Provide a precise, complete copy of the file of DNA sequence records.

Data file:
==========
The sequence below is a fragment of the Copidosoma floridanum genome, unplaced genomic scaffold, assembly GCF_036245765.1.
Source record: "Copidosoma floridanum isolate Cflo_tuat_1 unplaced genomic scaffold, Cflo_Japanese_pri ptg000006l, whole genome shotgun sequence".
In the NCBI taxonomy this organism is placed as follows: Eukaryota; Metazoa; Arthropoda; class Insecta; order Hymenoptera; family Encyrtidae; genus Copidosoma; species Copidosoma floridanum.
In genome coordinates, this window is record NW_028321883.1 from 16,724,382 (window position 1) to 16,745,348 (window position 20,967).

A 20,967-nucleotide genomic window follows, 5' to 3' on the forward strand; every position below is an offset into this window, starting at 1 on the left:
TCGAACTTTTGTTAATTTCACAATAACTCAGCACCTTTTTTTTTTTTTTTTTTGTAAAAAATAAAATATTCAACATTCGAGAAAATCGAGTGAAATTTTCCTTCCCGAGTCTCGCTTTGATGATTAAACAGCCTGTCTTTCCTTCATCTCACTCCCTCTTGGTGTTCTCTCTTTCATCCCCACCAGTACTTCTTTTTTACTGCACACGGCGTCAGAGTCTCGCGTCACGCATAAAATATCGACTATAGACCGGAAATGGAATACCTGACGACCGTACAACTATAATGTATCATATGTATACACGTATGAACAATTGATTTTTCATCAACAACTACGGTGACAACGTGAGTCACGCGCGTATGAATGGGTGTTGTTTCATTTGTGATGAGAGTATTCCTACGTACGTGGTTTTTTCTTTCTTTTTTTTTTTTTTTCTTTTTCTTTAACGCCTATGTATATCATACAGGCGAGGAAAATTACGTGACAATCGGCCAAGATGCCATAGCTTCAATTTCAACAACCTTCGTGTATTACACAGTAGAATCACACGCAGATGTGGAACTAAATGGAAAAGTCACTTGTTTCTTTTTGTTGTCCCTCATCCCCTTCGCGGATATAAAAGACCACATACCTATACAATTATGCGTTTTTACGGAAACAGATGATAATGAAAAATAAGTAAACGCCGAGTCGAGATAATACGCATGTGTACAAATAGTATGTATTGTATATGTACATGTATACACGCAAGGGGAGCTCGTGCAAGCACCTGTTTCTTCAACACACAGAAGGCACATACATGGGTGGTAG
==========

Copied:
The sequence below is a fragment of the Copidosoma floridanum genome, unplaced genomic scaffold, assembly GCF_036245765.1.
Source record: "Copidosoma floridanum isolate Cflo_tuat_1 unplaced genomic scaffold, Cflo_Japanese_pri ptg000006l, whole genome shotgun sequence".
In the NCBI taxonomy this organism is placed as follows: Eukaryota; Metazoa; Arthropoda; class Insecta; order Hymenoptera; family Encyrtidae; genus Copidosoma; species Copidosoma floridanum.
In genome coordinates, this window is record NW_028321883.1 from 16,724,382 (window position 1) to 16,745,348 (window position 20,967).

A 20,967-nucleotide genomic window follows, 5' to 3' on the forward strand; every position below is an offset into this window, starting at 1 on the left:
TCGAACTTTTGTTAATTTCACAATAACTCAGCACCTTTTTTTTTTTTTTTTTTGTAAAAAATAAAATATTCAACATTCGAGAAAATCGAGTGAAATTTTCCTTCCCGAGTCTCGCTTTGATGATTAAACAGCCTGTCTTTCCTTCATCTCACTCCCTCTTGGTGTTCTCTCTTTCATCCCCACCAGTACTTCTTTTTTACTGCACACGGCGTCAGAGTCTCGCGTCACGCATAAAATATCGACTATAGACCGGAAATGGAATACCTGACGACCGTACAACTATAATGTATCATATGTATACACGTATGAACAATTGATTTTTCATCAACAACTACGGTGACAACGTGAGTCACGCGCGTATGAATGGGTGTTGTTTCATTTGTGATGAGAGTATTCCTACGTACGTGGTTTTTTCTTTCTTTTTTTTTTTTTTTCTTTTTCTTTAACGCCTATGTATATCATACAGGCGAGGAAAATTACGTGACAATCGGCCAAGATGCCATAGCTTCAATTTCAACAACCTTCGTGTATTACACAGTAGAATCACACGCAGATGTGGAACTAAATGGAAAAGTCACTTGTTTCTTTTTGTTGTCCCTCATCCCCTTCGCGGATATAAAAGACCACATACCTATACAATTATGCGTTTTTACGGAAACAGATGATAATGAAAAATAAGTAAACGCCGAGTCGAGATAATACGCATGTGTACAAATAGTATGTATTGTATATGTACATGTATACACGCAAGGGGAGCTCGTGCAAGCACCTGTTTCTTCAACACACAGAAGGCACATACATGGGTGGTAG